Even if the grand jury, true to form, has very low standards for deciding whether to prosecute, why should politicians be exempt from living in the same legal world that the rest of us inhabit? They’ll still be able to make their case before a judge and, I’m sure, will have no trouble raising millions of dollars from misguided (in my opinion) patriots who will generously contribute to a legal defense.

Why does virtually everyone take it for granted that someone like Bernard Madoff deserves to be prosecuted, while a large percent of people assume that former President Bush shouldn’t be? There’s not just one reason. Each group has its own reasons.

First, consider the media. Various people in the media enabled the torturers by not exposing them in the past few years. If the facts come out, they will look bad.

Second, as Glenn Greenwald has pointed out, some prominent major Democratic politicians are in the same boat as the media. It appears that Speaker of the House of Representatives Nancy Pelosi, for example, was briefed about torture. But she did nothing to stop it or even to object. If the facts come out even more, these Democratic politicians will look bad.

Third, President Obama is, as the quote above suggests, looking forward. But not in the way he made it sound. I think he understands that if he breaks the "gentlemen’s agreement" by prosecuting Bush administration officials, he will make it more likely that he will be prosecuted by a future administration if he breaks the law. Top politicians in the Democratic and Republican parties all understand this. That, by the way, is the problem with a government-run legal system. We depend on the good will and judgment of government officials. But many of these officials have their own strategic calculus in deciding whom to prosecute, a calculus that has little to do with our interests.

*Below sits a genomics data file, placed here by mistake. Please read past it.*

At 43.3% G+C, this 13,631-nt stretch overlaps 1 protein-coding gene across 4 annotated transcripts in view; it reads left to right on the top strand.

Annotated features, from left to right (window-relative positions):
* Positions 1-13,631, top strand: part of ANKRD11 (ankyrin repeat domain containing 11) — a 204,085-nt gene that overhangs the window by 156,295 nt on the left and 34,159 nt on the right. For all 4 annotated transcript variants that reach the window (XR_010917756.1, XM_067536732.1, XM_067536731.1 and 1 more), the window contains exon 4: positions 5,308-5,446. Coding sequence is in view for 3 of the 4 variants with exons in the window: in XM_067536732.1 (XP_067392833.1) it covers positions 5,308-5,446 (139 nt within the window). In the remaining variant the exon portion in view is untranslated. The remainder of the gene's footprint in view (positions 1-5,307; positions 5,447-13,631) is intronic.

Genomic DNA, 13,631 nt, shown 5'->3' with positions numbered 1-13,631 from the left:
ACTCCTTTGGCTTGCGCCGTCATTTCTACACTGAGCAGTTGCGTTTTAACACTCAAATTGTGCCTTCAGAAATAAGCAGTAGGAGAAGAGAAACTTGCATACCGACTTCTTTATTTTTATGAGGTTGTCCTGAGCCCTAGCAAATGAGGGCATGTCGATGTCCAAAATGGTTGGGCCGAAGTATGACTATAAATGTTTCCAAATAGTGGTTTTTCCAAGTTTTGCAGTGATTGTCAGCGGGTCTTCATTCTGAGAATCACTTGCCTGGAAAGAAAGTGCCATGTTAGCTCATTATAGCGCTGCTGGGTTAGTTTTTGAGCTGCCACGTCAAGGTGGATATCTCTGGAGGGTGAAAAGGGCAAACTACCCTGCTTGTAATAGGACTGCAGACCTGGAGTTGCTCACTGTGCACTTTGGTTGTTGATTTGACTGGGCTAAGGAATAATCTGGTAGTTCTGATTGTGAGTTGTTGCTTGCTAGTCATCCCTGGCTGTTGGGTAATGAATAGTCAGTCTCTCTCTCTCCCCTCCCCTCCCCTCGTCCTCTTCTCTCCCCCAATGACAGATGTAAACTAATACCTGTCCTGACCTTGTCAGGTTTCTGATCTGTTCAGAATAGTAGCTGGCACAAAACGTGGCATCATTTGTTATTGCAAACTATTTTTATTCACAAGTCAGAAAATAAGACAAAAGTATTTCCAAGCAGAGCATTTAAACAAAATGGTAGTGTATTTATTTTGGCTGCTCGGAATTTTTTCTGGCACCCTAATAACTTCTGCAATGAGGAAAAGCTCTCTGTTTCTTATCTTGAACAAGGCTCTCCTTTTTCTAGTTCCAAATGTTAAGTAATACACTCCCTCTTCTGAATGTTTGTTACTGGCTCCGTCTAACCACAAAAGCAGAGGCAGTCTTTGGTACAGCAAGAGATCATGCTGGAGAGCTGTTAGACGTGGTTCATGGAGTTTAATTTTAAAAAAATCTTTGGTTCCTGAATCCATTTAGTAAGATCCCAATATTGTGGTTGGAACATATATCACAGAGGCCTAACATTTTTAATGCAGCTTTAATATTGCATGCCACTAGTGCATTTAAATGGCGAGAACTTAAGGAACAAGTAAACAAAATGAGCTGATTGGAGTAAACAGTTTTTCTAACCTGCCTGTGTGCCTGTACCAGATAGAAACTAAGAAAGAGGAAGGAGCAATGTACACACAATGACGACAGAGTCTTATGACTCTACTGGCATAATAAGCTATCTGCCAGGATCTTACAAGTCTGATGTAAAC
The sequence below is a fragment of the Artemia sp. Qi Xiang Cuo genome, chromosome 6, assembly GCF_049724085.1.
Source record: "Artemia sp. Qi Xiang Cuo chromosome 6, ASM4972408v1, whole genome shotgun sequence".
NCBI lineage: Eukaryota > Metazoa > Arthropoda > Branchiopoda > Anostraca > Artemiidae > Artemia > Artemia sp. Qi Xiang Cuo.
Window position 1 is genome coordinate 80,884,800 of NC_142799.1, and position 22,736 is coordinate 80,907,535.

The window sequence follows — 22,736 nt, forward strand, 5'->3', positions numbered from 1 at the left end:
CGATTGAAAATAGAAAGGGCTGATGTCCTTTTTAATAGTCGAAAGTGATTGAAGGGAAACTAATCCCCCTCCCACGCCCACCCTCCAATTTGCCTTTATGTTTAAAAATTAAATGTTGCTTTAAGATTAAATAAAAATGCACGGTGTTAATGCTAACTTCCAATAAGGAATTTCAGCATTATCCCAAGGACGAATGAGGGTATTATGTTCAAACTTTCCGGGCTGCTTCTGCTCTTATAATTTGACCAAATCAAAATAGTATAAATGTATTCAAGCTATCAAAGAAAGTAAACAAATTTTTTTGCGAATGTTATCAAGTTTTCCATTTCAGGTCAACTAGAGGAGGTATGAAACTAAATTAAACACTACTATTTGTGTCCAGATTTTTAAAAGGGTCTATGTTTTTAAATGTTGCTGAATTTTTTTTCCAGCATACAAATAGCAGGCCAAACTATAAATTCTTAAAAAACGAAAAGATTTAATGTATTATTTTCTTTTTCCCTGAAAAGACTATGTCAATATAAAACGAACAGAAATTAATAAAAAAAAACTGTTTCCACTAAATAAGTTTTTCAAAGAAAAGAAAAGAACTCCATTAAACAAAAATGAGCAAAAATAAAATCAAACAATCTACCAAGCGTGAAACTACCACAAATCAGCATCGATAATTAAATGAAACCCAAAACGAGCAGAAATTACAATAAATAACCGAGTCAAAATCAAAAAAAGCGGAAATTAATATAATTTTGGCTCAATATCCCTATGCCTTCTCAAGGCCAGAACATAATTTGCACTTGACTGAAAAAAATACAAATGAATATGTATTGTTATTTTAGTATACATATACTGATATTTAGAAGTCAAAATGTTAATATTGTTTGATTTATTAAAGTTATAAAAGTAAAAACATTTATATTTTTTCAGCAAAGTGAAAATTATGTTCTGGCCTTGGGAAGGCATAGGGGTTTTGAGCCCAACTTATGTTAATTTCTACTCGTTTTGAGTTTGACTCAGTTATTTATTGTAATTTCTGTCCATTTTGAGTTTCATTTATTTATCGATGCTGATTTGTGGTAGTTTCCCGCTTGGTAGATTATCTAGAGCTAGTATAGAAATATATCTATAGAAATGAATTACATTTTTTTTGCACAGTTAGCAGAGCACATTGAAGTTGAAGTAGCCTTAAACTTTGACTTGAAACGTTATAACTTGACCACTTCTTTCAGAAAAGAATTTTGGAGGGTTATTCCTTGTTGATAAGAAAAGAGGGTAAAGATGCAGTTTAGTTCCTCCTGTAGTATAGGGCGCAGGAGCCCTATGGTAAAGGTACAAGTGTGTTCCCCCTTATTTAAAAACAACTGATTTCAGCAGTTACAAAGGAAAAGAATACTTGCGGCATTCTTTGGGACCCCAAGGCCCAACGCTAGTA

Fourth, and finally, many of us have a lower standard for government officials. This is because many of us still think there’s something special, in a good way, about government. Economist Dan Klein called Americans’ view of government "the people’s romance" [.pdf]. When most people find out that government is doing something, anything, they typically assume good rather than self-interested motives on the part of government. Self-interested motives in the private sector usually are good motives because, as Adam Smith pointed out, self-interest leads us to serve others. But the government sector has no such check. It’s common, for example, for policemen, after they’ve shot an innocent victim, to be put on paid leave while their own colleagues, some of whom might even be their friends, investigate. The government sector’s version of Adam Smith’s invisible hand is – take your pick – the visible fist or the middle finger. Fortunately, we can try to change this, at least on the margin. And the way to do so is to call for some Bush administration officials to be prosecuted.

Copyright © 2009 by David R. Henderson. Requests for permission to reprint should be directed to the author or Antiwar.com.